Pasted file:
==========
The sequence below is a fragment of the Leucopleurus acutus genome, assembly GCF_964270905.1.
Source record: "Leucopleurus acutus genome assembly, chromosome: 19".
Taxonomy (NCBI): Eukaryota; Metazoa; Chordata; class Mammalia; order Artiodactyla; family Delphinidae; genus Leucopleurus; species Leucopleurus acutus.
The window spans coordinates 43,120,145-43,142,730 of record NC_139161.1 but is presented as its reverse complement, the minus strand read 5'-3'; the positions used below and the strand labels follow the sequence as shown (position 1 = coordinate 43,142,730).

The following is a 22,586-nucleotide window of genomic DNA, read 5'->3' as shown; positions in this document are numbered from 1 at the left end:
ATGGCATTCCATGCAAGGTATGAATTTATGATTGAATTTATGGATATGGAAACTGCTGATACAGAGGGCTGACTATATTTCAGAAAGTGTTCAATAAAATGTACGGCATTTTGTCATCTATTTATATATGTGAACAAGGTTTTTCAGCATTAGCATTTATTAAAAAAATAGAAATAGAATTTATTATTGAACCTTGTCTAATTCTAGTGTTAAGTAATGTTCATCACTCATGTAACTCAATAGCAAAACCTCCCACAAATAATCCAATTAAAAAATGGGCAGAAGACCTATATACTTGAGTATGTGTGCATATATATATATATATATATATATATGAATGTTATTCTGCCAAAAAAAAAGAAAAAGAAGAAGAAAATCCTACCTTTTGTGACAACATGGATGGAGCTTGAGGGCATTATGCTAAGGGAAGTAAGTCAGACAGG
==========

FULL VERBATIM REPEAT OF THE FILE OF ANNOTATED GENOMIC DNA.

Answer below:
The sequence below is a fragment of the Leucopleurus acutus genome, assembly GCF_964270905.1.
Source record: "Leucopleurus acutus genome assembly, chromosome: 19".
Taxonomy (NCBI): Eukaryota; Metazoa; Chordata; class Mammalia; order Artiodactyla; family Delphinidae; genus Leucopleurus; species Leucopleurus acutus.
The window spans coordinates 43,120,145-43,142,730 of record NC_139161.1 but is presented as its reverse complement, the minus strand read 5'-3'; the positions used below and the strand labels follow the sequence as shown (position 1 = coordinate 43,142,730).

The following is a 22,586-nucleotide window of genomic DNA, read 5'->3' as shown; positions in this document are numbered from 1 at the left end:
ATGGCATTCCATGCAAGGTATGAATTTATGATTGAATTTATGGATATGGAAACTGCTGATACAGAGGGCTGACTATATTTCAGAAAGTGTTCAATAAAATGTACGGCATTTTGTCATCTATTTATATATGTGAACAAGGTTTTTCAGCATTAGCATTTATTAAAAAAATAGAAATAGAATTTATTATTGAACCTTGTCTAATTCTAGTGTTAAGTAATGTTCATCACTCATGTAACTCAATAGCAAAACCTCCCACAAATAATCCAATTAAAAAATGGGCAGAAGACCTATATACTTGAGTATGTGTGCATATATATATATATATATATATATATGAATGTTATTCTGCCAAAAAAAAAGAAAAAGAAGAAGAAAATCCTACCTTTTGTGACAACATGGATGGAGCTTGAGGGCATTATGCTAAGGGAAGTAAGTCAGACAGG